int s = 0;
int f = 0;
int t = 0;

//G Mode is persistent
static int g = 0;

//Machine Option is not persistent
int m = 0;

//Search string for accepted codes, then execute
//order is important, be careful when changing

char *p = string;

//Position First
if ((p = strpbrk(string, "X")))
sscanf(p, "X%f", &(location.iX));
if ((p = strpbrk(string, "Y")))
sscanf(p, "Y%f", &(location.iY));

if ((p = strpbrk(string, "Z")))
sscanf(p, "Z%f", &(location.iZ));

//Speed, Temp and Feed
if ((p = strpbrk(string, "S")))
sscanf(p, "S%d", &s);

if ((p = strpbrk(string, "F")))
sscanf(p, "F%d", &f);

if ((p = strpbrk(string, "T")))
sscanf(p, "T%d", &t);

//Operation Codes (M)
//Conflicts are resolved by order
//AKA: conflicts are not resolved
p = string;
while ((p = strpbrk(p, "M")))
sscanf(p, "M%d", &m);
//Move to next spot

//G Codes
//Conflicts are resolved in order, AKA not resolved
p = string;
while ((p = strpbrk(p, "G")))
sscanf(p, "G%d", &g);
G(g, location);


Thursday, July 9, 2009

Simmons LED Display Part 4: Django Web App

This is part four of my series on the Simmons LED Display. I'm going to describe the implementation of the web-based front end.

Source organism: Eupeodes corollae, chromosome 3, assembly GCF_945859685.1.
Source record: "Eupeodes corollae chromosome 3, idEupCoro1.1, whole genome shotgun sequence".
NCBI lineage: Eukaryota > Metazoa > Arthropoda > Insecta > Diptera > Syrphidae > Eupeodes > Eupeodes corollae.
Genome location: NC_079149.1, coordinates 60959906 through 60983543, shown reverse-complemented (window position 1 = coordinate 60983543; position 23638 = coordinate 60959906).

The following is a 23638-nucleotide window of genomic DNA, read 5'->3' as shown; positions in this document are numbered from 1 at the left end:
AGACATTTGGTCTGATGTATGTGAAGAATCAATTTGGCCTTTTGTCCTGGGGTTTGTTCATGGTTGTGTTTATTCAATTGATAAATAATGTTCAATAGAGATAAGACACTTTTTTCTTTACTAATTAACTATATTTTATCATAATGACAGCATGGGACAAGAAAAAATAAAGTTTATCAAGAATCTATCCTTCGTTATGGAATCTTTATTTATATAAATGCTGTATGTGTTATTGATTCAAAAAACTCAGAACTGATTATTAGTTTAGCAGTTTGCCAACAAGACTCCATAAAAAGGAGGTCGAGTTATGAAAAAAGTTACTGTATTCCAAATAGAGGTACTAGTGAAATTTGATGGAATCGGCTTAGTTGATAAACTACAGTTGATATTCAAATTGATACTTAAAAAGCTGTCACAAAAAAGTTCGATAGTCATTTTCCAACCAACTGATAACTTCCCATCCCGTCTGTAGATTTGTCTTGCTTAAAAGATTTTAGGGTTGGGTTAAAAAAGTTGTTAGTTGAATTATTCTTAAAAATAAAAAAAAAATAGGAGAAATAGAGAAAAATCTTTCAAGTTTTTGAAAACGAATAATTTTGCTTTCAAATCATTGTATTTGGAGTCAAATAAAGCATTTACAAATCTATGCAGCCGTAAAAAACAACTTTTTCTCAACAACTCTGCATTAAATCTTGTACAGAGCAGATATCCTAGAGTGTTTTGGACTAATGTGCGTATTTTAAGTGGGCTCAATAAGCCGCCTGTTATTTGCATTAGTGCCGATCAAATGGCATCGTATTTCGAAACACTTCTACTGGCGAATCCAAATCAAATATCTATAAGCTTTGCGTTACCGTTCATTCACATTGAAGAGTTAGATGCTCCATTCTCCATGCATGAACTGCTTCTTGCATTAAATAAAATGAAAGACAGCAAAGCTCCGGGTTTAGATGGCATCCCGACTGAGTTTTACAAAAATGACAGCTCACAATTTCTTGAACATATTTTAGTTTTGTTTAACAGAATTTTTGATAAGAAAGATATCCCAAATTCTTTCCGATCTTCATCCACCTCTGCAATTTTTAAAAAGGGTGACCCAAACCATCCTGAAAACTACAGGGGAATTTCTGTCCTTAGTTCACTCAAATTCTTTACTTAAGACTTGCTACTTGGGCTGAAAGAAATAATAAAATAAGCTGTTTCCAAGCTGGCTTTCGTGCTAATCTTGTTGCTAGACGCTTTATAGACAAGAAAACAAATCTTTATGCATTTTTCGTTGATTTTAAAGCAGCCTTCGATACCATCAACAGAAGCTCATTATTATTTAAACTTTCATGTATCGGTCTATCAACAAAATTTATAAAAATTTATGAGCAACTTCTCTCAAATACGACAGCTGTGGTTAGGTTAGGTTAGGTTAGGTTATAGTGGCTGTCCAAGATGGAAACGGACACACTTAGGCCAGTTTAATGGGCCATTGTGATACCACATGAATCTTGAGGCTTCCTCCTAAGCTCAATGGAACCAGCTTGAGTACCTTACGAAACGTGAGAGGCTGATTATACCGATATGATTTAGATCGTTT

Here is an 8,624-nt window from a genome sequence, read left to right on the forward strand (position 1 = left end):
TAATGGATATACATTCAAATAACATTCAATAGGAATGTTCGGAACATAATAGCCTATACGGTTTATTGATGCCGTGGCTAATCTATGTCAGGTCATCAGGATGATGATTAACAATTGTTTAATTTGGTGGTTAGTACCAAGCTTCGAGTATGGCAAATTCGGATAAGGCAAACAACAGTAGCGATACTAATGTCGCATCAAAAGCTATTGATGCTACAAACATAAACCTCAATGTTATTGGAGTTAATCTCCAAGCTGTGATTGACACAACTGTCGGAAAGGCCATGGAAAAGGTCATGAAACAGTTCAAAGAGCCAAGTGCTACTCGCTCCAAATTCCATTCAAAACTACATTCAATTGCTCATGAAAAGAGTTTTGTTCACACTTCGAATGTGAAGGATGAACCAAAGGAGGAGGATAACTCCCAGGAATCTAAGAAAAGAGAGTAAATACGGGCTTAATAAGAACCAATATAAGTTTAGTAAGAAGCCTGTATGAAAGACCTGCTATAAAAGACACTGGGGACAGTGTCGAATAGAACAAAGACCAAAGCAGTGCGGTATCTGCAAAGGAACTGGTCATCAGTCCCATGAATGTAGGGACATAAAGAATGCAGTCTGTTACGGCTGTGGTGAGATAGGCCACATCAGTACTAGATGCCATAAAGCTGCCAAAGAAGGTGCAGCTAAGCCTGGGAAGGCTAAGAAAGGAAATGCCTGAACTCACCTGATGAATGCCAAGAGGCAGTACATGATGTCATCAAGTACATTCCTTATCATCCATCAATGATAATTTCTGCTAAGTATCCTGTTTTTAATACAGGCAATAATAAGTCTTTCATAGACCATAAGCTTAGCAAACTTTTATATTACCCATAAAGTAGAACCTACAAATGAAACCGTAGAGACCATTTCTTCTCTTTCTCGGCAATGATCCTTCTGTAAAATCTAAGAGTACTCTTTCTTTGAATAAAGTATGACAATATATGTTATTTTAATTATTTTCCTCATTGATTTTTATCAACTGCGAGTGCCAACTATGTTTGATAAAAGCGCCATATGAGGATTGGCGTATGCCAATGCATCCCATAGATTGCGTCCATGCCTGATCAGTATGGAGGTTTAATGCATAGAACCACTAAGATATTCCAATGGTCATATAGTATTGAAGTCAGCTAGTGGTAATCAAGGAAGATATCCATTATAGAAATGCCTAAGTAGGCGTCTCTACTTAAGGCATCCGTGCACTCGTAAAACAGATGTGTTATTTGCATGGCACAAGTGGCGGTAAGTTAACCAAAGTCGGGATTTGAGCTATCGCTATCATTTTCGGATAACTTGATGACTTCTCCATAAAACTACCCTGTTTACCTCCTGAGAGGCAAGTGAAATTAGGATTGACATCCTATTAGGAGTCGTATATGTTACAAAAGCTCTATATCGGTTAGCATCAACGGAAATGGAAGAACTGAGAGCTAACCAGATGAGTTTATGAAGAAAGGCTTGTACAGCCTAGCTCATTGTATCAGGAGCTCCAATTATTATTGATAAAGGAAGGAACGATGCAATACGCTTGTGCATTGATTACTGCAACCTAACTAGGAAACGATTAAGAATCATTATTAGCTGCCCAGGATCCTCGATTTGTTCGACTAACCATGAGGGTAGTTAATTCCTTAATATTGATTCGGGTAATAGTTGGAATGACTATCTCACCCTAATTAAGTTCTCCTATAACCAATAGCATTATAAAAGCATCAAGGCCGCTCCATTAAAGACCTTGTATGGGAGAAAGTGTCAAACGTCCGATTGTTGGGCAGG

Here are some of the specs I wrote up for the web applic
  1. Users go to the Simmons LED website to enter messages.
  2. The Simmons LED website tells the user when their message will be displayed.
  3. The Simmons LED server displays the message at the given time for a fixed time (2 minutes).
  4. Only Simmons residents will be able to post messages.
  5. Messages will be profanity/obscenity/inappropriate filtered.
It's a pretty simple idea, the only non-straightforward aspect is some misdirection in the form of a database. The database allows for separation betw
een the display code and the web page code. Here's the flow of the program:
  1. A user visits the Simmons LED website.
  2. The user is allowed access if they are a Simmons resident.
  3. A message gets entered to the website.
  4. The website profanity filters the message.
  5. The website saves the message, with the current time, into the database.
  6. The website asks the database how many messages there are in line.
  7. The website tells the user when their message will be displayed.